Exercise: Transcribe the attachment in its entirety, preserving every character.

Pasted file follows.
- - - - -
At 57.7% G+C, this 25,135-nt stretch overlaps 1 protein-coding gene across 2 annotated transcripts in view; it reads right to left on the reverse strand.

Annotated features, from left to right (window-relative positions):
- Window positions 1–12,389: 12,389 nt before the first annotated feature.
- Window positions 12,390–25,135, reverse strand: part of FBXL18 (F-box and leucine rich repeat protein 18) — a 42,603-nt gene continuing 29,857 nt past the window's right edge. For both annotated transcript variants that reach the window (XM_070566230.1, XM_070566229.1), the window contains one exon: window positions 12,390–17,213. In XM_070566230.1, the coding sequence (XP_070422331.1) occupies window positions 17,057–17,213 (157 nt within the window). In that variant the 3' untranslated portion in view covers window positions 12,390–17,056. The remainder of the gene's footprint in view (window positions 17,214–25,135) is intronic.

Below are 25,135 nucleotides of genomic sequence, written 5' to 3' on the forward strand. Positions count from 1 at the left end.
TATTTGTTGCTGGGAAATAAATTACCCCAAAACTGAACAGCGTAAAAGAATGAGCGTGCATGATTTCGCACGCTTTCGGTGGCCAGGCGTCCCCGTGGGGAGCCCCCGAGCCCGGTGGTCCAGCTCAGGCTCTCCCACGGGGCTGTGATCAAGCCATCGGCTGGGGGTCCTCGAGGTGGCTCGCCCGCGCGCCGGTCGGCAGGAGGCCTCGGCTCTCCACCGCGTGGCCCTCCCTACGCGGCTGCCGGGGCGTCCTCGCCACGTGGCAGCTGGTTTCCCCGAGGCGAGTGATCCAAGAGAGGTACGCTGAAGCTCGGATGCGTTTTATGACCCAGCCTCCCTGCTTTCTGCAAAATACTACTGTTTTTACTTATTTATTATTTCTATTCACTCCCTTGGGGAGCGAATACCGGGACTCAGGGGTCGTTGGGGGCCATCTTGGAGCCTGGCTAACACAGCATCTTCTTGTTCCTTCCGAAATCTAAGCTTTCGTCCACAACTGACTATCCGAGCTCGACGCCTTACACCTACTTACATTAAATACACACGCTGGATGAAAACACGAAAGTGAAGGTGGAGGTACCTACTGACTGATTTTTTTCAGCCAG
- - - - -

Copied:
At 57.7% G+C, this 25,135-nt stretch overlaps 1 protein-coding gene across 2 annotated transcripts in view; it reads right to left on the reverse strand.

Annotated features, from left to right (window-relative positions):
- Window positions 1–12,389: 12,389 nt before the first annotated feature.
- Window positions 12,390–25,135, reverse strand: part of FBXL18 (F-box and leucine rich repeat protein 18) — a 42,603-nt gene continuing 29,857 nt past the window's right edge. For both annotated transcript variants that reach the window (XM_070566230.1, XM_070566229.1), the window contains one exon: window positions 12,390–17,213. In XM_070566230.1, the coding sequence (XP_070422331.1) occupies window positions 17,057–17,213 (157 nt within the window). In that variant the 3' untranslated portion in view covers window positions 12,390–17,056. The remainder of the gene's footprint in view (window positions 17,214–25,135) is intronic.

Below are 25,135 nucleotides of genomic sequence, written 5' to 3' on the forward strand. Positions count from 1 at the left end.
TATTTGTTGCTGGGAAATAAATTACCCCAAAACTGAACAGCGTAAAAGAATGAGCGTGCATGATTTCGCACGCTTTCGGTGGCCAGGCGTCCCCGTGGGGAGCCCCCGAGCCCGGTGGTCCAGCTCAGGCTCTCCCACGGGGCTGTGATCAAGCCATCGGCTGGGGGTCCTCGAGGTGGCTCGCCCGCGCGCCGGTCGGCAGGAGGCCTCGGCTCTCCACCGCGTGGCCCTCCCTACGCGGCTGCCGGGGCGTCCTCGCCACGTGGCAGCTGGTTTCCCCGAGGCGAGTGATCCAAGAGAGGTACGCTGAAGCTCGGATGCGTTTTATGACCCAGCCTCCCTGCTTTCTGCAAAATACTACTGTTTTTACTTATTTATTATTTCTATTCACTCCCTTGGGGAGCGAATACCGGGACTCAGGGGTCGTTGGGGGCCATCTTGGAGCCTGGCTAACACAGCATCTTCTTGTTCCTTCCGAAATCTAAGCTTTCGTCCACAACTGACTATCCGAGCTCGACGCCTTACACCTACTTACATTAAATACACACGCTGGATGAAAACACGAAAGTGAAGGTGGAGGTACCTACTGACTGATTTTTTTCAGCCAG